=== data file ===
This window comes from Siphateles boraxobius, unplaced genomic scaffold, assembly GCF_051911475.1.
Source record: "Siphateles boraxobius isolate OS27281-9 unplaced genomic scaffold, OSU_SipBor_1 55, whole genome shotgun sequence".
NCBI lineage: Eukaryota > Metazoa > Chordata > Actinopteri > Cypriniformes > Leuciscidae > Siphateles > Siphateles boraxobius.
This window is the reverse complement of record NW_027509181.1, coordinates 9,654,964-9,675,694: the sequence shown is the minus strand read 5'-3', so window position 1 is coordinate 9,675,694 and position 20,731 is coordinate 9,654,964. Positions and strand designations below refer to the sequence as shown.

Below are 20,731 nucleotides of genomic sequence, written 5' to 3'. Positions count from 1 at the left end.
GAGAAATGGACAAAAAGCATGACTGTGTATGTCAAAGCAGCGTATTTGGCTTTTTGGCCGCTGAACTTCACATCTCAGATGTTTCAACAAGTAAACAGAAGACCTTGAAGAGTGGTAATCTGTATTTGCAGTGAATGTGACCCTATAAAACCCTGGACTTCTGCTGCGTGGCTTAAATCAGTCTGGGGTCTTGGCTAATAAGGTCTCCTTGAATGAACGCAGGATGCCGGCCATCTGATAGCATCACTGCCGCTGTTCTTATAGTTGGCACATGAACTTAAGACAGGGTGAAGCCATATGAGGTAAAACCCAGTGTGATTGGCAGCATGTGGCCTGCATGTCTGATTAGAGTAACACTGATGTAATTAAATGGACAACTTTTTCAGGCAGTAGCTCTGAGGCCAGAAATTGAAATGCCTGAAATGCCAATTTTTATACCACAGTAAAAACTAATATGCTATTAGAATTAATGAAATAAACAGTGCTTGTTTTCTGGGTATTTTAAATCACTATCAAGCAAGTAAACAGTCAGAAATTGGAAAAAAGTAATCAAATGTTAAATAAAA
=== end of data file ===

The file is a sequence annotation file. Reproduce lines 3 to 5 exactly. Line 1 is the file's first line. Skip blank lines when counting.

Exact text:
NCBI lineage: Eukaryota > Metazoa > Chordata > Actinopteri > Cypriniformes > Leuciscidae > Siphateles > Siphateles boraxobius.
This window is the reverse complement of record NW_027509181.1, coordinates 9,654,964-9,675,694: the sequence shown is the minus strand read 5'-3', so window position 1 is coordinate 9,675,694 and position 20,731 is coordinate 9,654,964. Positions and strand designations below refer to the sequence as shown.

Below are 20,731 nucleotides of genomic sequence, written 5' to 3'. Positions count from 1 at the left end.